Manchester College staff and students are teaming up to raise money to send a disabled teen with a rare syndrome to a specialist retreat in America this June.
Michael Weir, who has captured the hearts of his fellow pupils and teachers at the college with his infectious personality and charismatic attitude, lives with the congenital disorder Apert syndrome that affects one in 160,000 babies.
The incurable condition causes the premature fusion of skull bones as well as fingers and toes.
Audra Thomas, Michael’s tutor, said: “The retreat brings together families from all over the world so they can share their experiences of living with Apert and find solutions to everyday problems.”
By promoting the trip on a crowd funding website, the 18-year-old’s carers hope that he will get the chance to partake in fun activities and therapy sessions uniquely designed for Apert patience at the beach retreat in South Carolina on June 10.
Audra told MM: “Michael’s childhood was difficult but he is realising that there are some good people who genuinely want to be his friend.
“He has become a popular and inspirational student who has touched the hearts of many people at the College.”
Though the former Child of Courage Award winner has no speech or sleep pattern, Audra, who will be accompanying Michael and his mother on the trip, has developed a strong bond and communicates proficiently with the Ardwick teen through signs and gestures.
‘MIKE’S AMERICAN DREAM’: His family are aiming to raise £4,500 so the Manchester College teen and his mum can make the trip to South Carolina (© Google Maps, with thanks)
“Michael and his mum, Ivy, would love to meet other people at the retreat who understand Apert syndrome,” Audra said.
“He’s an amazing young man and he’s just changed so many people’s outlook on life. Everyday he smiles and he makes you smile.
“Michael won the Child of Courage Award when he was four years old and even now he’s still shy. However, the exposure is helping him a lot because he’s now known throughout the college.
“To people shouting ‘how’s it going Mike’, he just puts his hand up and gives them a gesture.”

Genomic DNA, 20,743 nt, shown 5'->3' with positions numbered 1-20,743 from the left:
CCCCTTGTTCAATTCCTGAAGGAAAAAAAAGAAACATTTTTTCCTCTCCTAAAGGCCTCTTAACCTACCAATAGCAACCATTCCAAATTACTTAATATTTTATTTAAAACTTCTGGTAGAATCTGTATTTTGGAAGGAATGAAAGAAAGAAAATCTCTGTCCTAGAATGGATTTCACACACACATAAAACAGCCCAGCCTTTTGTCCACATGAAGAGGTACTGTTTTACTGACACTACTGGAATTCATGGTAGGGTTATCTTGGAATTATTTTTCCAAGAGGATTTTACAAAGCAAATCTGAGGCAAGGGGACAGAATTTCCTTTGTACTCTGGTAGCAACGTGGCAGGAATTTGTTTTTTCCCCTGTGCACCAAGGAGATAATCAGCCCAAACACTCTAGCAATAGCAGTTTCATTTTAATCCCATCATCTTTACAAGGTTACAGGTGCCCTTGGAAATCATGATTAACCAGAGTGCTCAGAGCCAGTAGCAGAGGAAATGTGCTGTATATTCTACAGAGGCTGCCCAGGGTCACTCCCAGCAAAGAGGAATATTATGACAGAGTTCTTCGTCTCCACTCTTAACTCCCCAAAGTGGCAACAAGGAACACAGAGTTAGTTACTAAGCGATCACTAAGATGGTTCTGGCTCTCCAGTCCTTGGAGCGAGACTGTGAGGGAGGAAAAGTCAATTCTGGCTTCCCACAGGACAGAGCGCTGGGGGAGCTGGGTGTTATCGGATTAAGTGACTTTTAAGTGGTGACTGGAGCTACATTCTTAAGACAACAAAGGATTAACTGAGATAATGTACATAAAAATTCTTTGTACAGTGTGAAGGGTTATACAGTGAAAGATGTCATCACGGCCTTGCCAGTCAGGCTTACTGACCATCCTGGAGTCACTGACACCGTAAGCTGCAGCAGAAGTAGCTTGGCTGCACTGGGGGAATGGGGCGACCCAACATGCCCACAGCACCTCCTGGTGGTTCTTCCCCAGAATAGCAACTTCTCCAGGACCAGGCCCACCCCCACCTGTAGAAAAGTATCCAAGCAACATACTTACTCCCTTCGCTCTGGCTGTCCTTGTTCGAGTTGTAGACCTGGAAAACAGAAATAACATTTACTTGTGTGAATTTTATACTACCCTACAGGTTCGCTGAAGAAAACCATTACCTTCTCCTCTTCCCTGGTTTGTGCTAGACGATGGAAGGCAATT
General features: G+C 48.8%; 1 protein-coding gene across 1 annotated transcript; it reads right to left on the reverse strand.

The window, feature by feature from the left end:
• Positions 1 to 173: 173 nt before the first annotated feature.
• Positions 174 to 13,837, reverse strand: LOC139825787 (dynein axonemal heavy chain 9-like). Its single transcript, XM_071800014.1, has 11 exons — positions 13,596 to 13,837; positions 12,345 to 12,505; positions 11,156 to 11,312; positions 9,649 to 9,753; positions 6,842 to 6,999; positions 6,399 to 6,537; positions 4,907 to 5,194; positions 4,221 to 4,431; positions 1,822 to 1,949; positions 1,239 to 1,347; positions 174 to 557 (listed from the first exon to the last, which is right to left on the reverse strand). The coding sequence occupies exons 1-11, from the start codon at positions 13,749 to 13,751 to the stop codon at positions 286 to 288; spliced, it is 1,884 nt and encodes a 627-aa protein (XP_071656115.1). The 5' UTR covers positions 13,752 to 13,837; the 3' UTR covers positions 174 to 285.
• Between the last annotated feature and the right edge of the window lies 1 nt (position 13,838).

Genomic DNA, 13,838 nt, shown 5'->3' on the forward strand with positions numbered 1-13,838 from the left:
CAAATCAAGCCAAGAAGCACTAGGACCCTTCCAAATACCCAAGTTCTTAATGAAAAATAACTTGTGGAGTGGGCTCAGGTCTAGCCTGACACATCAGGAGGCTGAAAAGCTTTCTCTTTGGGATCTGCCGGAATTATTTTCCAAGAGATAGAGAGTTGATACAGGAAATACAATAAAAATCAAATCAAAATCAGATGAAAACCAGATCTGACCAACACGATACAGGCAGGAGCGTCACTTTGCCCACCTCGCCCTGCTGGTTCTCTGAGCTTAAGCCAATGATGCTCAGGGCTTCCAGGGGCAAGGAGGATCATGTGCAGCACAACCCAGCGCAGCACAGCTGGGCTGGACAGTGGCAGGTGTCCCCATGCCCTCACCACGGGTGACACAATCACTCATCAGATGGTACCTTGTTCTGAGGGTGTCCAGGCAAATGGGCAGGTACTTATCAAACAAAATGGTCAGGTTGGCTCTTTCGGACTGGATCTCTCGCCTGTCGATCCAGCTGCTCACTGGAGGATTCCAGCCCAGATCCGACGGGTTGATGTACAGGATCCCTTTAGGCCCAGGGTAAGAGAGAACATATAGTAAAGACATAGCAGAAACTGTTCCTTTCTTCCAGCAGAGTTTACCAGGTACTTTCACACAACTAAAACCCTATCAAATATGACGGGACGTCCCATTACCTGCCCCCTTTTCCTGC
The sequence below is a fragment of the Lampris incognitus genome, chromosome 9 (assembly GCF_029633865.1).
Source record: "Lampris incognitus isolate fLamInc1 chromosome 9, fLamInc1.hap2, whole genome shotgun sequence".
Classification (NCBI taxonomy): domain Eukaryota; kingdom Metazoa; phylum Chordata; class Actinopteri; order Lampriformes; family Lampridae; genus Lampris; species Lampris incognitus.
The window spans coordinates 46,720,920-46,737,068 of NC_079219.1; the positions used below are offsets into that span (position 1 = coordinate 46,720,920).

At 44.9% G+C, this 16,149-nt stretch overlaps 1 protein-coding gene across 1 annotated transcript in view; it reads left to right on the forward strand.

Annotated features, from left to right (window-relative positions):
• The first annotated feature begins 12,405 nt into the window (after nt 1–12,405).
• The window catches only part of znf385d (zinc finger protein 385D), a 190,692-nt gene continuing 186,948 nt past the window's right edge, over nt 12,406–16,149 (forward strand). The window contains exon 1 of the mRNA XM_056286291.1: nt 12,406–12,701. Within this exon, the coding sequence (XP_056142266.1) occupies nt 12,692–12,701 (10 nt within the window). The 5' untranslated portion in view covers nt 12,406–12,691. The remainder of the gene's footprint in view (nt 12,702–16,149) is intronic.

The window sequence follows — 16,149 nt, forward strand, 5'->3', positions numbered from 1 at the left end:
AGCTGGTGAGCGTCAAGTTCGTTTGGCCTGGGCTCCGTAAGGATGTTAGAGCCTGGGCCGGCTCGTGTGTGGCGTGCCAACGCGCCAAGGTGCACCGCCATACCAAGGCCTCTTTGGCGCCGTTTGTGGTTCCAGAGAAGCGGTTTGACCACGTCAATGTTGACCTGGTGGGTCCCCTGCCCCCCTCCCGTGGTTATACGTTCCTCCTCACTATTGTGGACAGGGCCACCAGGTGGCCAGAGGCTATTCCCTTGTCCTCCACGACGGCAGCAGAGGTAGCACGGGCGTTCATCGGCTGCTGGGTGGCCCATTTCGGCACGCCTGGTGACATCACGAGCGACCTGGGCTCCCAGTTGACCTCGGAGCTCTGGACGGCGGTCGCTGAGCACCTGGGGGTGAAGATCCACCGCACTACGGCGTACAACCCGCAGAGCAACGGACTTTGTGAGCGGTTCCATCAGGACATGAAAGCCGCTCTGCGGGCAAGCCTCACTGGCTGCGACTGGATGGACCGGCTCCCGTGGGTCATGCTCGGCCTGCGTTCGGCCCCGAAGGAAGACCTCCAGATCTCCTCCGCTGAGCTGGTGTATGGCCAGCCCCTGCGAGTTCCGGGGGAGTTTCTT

Michael’s home community, to the delight of his family and friends, has done its bit to sponsor the trip.
From cake bake sales, sponsored local supermarket bag packing sessions to a family pub crawl, the £4,500 target to send Michael to Myrtle is drawing closer.
Sixteen members of staff are taking part in the Great Manchester Run next month to raise sponsorship funds for the cause.
Apert syndrome is triggered by a rare mutation on a single gene. It is this mutated gene that is normally responsible for guiding bones to join together at the right time during a baby’s development.
However, babies who are born with the syndrome see the mutated gene fuse together prematurely in a process called craniosynostosis.
This results in extra pressure being put on the bones in the baby’s skull and face as its brain continues to grow inside the deformed skull.
Audra told MM: “Unfortunately with Michael he had multiple surgeries, that why he cant talk. He also has a hole In his throat that has to be cleaned and covered with a patch.
“Unfortunately the surgery didn’t go well so Michael has been left to deal with even more complexities than he originally would have had.
“But again he just plods on with life. He’s just so lovely, he makes me melt. He’s more like a little brother to me.”
You can help send Michael to the Myrtle Beach retreat here.
Image courtesy of Out of Touch, with inset from Manchester College, with thanks